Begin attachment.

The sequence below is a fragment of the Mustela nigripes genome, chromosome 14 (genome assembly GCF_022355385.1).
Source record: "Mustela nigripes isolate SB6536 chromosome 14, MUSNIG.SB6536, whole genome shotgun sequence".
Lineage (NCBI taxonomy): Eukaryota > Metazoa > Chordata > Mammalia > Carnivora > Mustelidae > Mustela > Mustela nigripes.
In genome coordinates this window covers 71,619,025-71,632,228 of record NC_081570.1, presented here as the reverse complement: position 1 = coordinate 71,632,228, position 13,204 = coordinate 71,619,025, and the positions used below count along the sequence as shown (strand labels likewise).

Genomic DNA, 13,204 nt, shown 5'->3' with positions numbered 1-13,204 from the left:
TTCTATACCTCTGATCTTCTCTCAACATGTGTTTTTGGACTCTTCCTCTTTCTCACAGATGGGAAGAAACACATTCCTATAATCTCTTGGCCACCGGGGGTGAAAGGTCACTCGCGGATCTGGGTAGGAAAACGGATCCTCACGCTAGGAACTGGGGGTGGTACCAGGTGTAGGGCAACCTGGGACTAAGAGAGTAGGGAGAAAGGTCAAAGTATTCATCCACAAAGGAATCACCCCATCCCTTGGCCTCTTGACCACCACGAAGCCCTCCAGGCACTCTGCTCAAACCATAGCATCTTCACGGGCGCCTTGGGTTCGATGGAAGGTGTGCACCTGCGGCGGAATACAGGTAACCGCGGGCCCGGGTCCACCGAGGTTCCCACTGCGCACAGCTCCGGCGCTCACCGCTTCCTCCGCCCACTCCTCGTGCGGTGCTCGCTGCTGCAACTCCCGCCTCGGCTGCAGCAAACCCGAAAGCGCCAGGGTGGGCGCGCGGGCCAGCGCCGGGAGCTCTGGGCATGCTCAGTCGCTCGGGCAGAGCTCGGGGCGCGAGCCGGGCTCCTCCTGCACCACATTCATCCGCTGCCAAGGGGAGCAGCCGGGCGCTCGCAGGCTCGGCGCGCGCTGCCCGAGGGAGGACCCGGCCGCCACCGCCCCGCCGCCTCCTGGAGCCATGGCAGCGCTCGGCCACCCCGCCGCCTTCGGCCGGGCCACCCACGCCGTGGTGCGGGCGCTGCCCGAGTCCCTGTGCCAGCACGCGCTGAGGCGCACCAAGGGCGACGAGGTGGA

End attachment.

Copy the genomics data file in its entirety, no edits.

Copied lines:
The sequence below is a fragment of the Mustela nigripes genome, chromosome 14 (genome assembly GCF_022355385.1).
Source record: "Mustela nigripes isolate SB6536 chromosome 14, MUSNIG.SB6536, whole genome shotgun sequence".
Lineage (NCBI taxonomy): Eukaryota > Metazoa > Chordata > Mammalia > Carnivora > Mustelidae > Mustela > Mustela nigripes.
In genome coordinates this window covers 71,619,025-71,632,228 of record NC_081570.1, presented here as the reverse complement: position 1 = coordinate 71,632,228, position 13,204 = coordinate 71,619,025, and the positions used below count along the sequence as shown (strand labels likewise).

Genomic DNA, 13,204 nt, shown 5'->3' with positions numbered 1-13,204 from the left:
TTCTATACCTCTGATCTTCTCTCAACATGTGTTTTTGGACTCTTCCTCTTTCTCACAGATGGGAAGAAACACATTCCTATAATCTCTTGGCCACCGGGGGTGAAAGGTCACTCGCGGATCTGGGTAGGAAAACGGATCCTCACGCTAGGAACTGGGGGTGGTACCAGGTGTAGGGCAACCTGGGACTAAGAGAGTAGGGAGAAAGGTCAAAGTATTCATCCACAAAGGAATCACCCCATCCCTTGGCCTCTTGACCACCACGAAGCCCTCCAGGCACTCTGCTCAAACCATAGCATCTTCACGGGCGCCTTGGGTTCGATGGAAGGTGTGCACCTGCGGCGGAATACAGGTAACCGCGGGCCCGGGTCCACCGAGGTTCCCACTGCGCACAGCTCCGGCGCTCACCGCTTCCTCCGCCCACTCCTCGTGCGGTGCTCGCTGCTGCAACTCCCGCCTCGGCTGCAGCAAACCCGAAAGCGCCAGGGTGGGCGCGCGGGCCAGCGCCGGGAGCTCTGGGCATGCTCAGTCGCTCGGGCAGAGCTCGGGGCGCGAGCCGGGCTCCTCCTGCACCACATTCATCCGCTGCCAAGGGGAGCAGCCGGGCGCTCGCAGGCTCGGCGCGCGCTGCCCGAGGGAGGACCCGGCCGCCACCGCCCCGCCGCCTCCTGGAGCCATGGCAGCGCTCGGCCACCCCGCCGCCTTCGGCCGGGCCACCCACGCCGTGGTGCGGGCGCTGCCCGAGTCCCTGTGCCAGCACGCGCTGAGGCGCACCAAGGGCGACGAGGTGGA